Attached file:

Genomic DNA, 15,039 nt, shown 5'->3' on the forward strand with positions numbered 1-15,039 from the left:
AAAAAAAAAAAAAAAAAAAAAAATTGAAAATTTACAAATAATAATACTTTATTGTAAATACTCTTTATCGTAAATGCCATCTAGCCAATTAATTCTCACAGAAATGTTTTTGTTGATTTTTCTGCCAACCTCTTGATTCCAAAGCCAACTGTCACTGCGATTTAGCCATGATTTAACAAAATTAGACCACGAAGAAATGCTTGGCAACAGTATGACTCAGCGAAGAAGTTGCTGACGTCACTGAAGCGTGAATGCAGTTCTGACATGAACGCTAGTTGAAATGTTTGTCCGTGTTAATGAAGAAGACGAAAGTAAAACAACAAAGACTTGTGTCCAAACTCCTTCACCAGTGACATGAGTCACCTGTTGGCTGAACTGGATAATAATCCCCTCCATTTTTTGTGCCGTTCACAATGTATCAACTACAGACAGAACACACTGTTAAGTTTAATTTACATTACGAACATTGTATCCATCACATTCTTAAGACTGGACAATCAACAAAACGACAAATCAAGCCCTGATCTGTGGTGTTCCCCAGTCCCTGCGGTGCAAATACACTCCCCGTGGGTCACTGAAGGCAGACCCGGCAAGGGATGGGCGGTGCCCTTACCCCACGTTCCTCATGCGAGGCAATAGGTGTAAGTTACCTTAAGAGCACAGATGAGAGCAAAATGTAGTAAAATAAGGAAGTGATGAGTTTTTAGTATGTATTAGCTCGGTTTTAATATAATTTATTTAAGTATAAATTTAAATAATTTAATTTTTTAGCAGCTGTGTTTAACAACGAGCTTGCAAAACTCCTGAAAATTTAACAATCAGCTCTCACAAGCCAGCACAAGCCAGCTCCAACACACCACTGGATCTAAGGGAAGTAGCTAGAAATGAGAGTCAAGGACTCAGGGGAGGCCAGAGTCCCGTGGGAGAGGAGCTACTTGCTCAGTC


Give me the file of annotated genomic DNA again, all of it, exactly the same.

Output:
Genomic DNA, 15,039 nt, shown 5'->3' on the forward strand with positions numbered 1-15,039 from the left:
AAAAAAAAAAAAAAAAAAAAAAATTGAAAATTTACAAATAATAATACTTTATTGTAAATACTCTTTATCGTAAATGCCATCTAGCCAATTAATTCTCACAGAAATGTTTTTGTTGATTTTTCTGCCAACCTCTTGATTCCAAAGCCAACTGTCACTGCGATTTAGCCATGATTTAACAAAATTAGACCACGAAGAAATGCTTGGCAACAGTATGACTCAGCGAAGAAGTTGCTGACGTCACTGAAGCGTGAATGCAGTTCTGACATGAACGCTAGTTGAAATGTTTGTCCGTGTTAATGAAGAAGACGAAAGTAAAACAACAAAGACTTGTGTCCAAACTCCTTCACCAGTGACATGAGTCACCTGTTGGCTGAACTGGATAATAATCCCCTCCATTTTTTGTGCCGTTCACAATGTATCAACTACAGACAGAACACACTGTTAAGTTTAATTTACATTACGAACATTGTATCCATCACATTCTTAAGACTGGACAATCAACAAAACGACAAATCAAGCCCTGATCTGTGGTGTTCCCCAGTCCCTGCGGTGCAAATACACTCCCCGTGGGTCACTGAAGGCAGACCCGGCAAGGGATGGGCGGTGCCCTTACCCCACGTTCCTCATGCGAGGCAATAGGTGTAAGTTACCTTAAGAGCACAGATGAGAGCAAAATGTAGTAAAATAAGGAAGTGATGAGTTTTTAGTATGTATTAGCTCGGTTTTAATATAATTTATTTAAGTATAAATTTAAATAATTTAATTTTTTAGCAGCTGTGTTTAACAACGAGCTTGCAAAACTCCTGAAAATTTAACAATCAGCTCTCACAAGCCAGCACAAGCCAGCTCCAACACACCACTGGATCTAAGGGAAGTAGCTAGAAATGAGAGTCAAGGACTCAGGGGAGGCCAGAGTCCCGTGGGAGAGGAGCTACTTGCTCAGTC